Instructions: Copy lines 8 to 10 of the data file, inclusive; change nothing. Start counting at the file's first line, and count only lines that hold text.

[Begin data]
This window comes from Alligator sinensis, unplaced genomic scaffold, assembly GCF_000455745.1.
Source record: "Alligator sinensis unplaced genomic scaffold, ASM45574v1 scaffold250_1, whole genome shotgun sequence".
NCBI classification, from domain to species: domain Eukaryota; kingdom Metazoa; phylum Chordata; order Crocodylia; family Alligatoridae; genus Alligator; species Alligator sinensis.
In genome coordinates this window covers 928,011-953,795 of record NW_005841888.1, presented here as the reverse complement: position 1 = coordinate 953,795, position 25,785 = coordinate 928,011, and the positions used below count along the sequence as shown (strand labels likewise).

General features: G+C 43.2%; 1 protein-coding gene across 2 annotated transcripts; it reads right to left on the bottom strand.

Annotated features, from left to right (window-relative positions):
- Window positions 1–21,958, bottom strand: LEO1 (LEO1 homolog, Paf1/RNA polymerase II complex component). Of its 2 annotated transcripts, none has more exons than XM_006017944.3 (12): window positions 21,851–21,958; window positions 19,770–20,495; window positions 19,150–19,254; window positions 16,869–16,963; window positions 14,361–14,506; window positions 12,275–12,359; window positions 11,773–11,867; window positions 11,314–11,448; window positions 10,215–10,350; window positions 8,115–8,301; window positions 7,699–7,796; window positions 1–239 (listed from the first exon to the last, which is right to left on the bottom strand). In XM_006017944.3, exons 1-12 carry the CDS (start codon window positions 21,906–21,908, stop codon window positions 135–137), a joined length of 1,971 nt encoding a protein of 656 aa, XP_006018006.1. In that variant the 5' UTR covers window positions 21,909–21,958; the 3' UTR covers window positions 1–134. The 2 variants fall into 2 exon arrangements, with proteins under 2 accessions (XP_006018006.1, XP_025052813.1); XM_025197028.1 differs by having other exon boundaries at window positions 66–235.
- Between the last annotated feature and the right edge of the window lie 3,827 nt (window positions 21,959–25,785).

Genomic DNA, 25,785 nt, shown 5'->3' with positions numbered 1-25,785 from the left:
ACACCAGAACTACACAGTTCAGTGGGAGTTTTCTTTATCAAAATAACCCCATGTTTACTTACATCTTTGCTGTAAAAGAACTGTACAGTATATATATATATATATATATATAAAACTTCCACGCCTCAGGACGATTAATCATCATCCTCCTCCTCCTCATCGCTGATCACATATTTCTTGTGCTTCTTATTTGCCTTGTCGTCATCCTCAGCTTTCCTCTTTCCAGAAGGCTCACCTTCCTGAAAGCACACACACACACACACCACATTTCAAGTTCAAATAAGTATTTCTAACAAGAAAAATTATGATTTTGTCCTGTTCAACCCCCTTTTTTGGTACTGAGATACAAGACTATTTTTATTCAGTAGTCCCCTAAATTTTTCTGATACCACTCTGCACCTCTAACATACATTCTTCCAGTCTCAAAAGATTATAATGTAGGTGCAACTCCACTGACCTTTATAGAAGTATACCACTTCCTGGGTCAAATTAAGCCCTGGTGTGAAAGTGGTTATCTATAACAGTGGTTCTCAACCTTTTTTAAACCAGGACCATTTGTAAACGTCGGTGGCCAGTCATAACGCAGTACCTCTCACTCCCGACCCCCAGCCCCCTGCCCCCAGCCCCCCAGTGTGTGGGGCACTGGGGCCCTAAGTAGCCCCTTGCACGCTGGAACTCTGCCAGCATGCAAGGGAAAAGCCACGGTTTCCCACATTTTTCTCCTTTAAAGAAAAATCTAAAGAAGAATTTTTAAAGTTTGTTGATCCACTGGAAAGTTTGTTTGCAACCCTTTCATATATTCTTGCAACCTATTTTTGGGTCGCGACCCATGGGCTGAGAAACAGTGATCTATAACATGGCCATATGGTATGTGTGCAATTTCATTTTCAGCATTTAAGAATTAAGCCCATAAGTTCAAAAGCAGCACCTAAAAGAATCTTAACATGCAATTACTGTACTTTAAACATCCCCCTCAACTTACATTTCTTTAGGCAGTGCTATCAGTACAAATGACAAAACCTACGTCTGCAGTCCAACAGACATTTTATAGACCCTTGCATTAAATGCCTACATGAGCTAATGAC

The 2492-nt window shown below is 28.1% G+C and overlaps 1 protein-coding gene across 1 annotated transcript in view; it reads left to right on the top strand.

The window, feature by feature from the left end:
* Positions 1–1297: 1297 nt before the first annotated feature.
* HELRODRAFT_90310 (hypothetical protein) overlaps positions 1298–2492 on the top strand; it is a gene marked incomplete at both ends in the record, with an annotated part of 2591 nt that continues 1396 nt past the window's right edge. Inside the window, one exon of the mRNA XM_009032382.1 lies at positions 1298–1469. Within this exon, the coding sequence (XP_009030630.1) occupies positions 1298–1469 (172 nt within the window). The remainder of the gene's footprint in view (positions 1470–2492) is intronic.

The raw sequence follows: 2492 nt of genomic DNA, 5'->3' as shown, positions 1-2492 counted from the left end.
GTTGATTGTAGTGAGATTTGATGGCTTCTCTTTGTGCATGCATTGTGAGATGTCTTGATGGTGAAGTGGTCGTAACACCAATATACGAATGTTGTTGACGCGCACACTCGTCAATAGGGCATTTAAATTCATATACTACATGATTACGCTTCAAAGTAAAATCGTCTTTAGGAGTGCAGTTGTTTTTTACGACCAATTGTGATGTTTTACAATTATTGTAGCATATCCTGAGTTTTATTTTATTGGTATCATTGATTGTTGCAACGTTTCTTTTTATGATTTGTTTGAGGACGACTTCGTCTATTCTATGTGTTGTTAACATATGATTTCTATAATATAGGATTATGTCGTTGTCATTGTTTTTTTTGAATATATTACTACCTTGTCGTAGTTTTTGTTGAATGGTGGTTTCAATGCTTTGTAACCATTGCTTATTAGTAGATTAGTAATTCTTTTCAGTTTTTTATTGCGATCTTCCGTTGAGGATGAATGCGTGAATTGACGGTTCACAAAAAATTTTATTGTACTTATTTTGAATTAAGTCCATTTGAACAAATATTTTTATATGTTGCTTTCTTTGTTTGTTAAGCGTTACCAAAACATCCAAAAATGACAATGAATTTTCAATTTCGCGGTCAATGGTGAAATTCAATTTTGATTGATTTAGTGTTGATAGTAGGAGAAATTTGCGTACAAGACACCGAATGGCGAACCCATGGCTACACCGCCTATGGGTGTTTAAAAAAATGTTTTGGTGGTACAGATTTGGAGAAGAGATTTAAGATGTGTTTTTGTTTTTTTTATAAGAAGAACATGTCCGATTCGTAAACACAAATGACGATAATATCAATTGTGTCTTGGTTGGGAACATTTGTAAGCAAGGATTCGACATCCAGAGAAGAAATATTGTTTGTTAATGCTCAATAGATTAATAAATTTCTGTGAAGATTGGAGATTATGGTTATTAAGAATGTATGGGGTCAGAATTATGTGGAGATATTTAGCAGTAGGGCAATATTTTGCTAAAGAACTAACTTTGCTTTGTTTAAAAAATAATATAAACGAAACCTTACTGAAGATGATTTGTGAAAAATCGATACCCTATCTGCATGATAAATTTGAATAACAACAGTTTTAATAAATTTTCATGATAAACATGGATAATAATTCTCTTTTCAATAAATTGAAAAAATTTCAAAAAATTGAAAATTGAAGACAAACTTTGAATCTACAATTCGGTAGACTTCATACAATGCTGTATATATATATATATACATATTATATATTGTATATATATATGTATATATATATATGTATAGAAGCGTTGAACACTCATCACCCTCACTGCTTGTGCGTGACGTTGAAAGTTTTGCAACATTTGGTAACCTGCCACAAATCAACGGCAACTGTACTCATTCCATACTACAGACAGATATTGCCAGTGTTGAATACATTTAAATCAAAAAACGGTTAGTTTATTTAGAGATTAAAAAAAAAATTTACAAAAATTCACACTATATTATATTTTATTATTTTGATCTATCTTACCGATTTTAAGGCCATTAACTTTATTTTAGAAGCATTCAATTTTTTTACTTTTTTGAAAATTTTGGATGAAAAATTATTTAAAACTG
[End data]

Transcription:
- Between the last annotated feature and the right edge of the window lie 3,827 nt (window positions 21,959–25,785).

Genomic DNA, 25,785 nt, shown 5'->3' with positions numbered 1-25,785 from the left:
ACACCAGAACTACACAGTTCAGTGGGAGTTTTCTTTATCAAAATAACCCCATGTTTACTTACATCTTTGCTGTAAAAGAACTGTACAGTATATATATATATATATATATATAAAACTTCCACGCCTCAGGACGATTAATCATCATCCTCCTCCTCCTCATCGCTGATCACATATTTCTTGTGCTTCTTATTTGCCTTGTCGTCATCCTCAGCTTTCCTCTTTCCAGAAGGCTCACCTTCCTGAAAGCACACACACACACACACCACATTTCAAGTTCAAATAAGTATTTCTAACAAGAAAAATTATGATTTTGTCCTGTTCAACCCCCTTTTTTGGTACTGAGATACAAGACTATTTTTATTCAGTAGTCCCCTAAATTTTTCTGATACCACTCTGCACCTCTAACATACATTCTTCCAGTCTCAAAAGATTATAATGTAGGTGCAACTCCACTGACCTTTATAGAAGTATACCACTTCCTGGGTCAAATTAAGCCCTGGTGTGAAAGTGGTTATCTATAACAGTGGTTCTCAACCTTTTTTAAACCAGGACCATTTGTAAACGTCGGTGGCCAGTCATAACGCAGTACCTCTCACTCCCGACCCCCAGCCCCCTGCCCCCAGCCCCCCAGTGTGTGGGGCACTGGGGCCCTAAGTAGCCCCTTGCACGCTGGAACTCTGCCAGCATGCAAGGGAAAAGCCACGGTTTCCCACATTTTTCTCCTTTAAAGAAAAATCTAAAGAAGAATTTTTAAAGTTTGTTGATCCACTGGAAAGTTTGTTTGCAACCCTTTCATATATTCTTGCAACCTATTTTTGGGTCGCGACCCATGGGCTGAGAAACAGTGATCTATAACATGGCCATATGGTATGTGTGCAATTTCATTTTCAGCATTTAAGAATTAAGCCCATAAGTTCAAAAGCAGCACCTAAAAGAATCTTAACATGCAATTACTGTACTTTAAACATCCCCCTCAACTTACATTTCTTTAGGCAGTGCTATCAGTACAAATGACAAAACCTACGTCTGCAGTCCAACAGACATTTTATAGACCCTTGCATTAAATGCCTACATGAGCTAATGAC